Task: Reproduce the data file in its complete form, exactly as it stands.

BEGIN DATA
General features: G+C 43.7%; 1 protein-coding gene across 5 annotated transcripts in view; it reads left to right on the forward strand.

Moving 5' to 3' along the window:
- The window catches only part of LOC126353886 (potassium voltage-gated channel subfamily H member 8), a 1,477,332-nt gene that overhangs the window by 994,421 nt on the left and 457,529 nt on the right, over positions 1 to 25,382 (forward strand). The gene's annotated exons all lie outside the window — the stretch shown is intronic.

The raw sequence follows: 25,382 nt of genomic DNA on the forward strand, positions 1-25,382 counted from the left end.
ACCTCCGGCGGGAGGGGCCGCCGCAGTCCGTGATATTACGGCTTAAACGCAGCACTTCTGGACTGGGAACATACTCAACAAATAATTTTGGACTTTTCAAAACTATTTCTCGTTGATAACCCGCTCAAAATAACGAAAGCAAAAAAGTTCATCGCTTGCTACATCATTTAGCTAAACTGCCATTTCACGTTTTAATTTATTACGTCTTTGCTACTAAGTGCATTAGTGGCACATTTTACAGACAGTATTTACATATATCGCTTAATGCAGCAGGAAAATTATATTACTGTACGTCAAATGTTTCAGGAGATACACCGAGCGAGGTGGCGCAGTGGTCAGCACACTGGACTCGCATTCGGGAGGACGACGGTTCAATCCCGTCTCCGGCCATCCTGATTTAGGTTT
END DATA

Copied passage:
General features: G+C 43.7%; 1 protein-coding gene across 5 annotated transcripts in view; it reads left to right on the forward strand.

Moving 5' to 3' along the window:
- The window catches only part of LOC126353886 (potassium voltage-gated channel subfamily H member 8), a 1,477,332-nt gene that overhangs the window by 994,421 nt on the left and 457,529 nt on the right, over positions 1 to 25,382 (forward strand). The gene's annotated exons all lie outside the window — the stretch shown is intronic.

The raw sequence follows: 25,382 nt of genomic DNA on the forward strand, positions 1-25,382 counted from the left end.
ACCTCCGGCGGGAGGGGCCGCCGCAGTCCGTGATATTACGGCTTAAACGCAGCACTTCTGGACTGGGAACATACTCAACAAATAATTTTGGACTTTTCAAAACTATTTCTCGTTGATAACCCGCTCAAAATAACGAAAGCAAAAAAGTTCATCGCTTGCTACATCATTTAGCTAAACTGCCATTTCACGTTTTAATTTATTACGTCTTTGCTACTAAGTGCATTAGTGGCACATTTTACAGACAGTATTTACATATATCGCTTAATGCAGCAGGAAAATTATATTACTGTACGTCAAATGTTTCAGGAGATACACCGAGCGAGGTGGCGCAGTGGTCAGCACACTGGACTCGCATTCGGGAGGACGACGGTTCAATCCCGTCTCCGGCCATCCTGATTTAGGTTT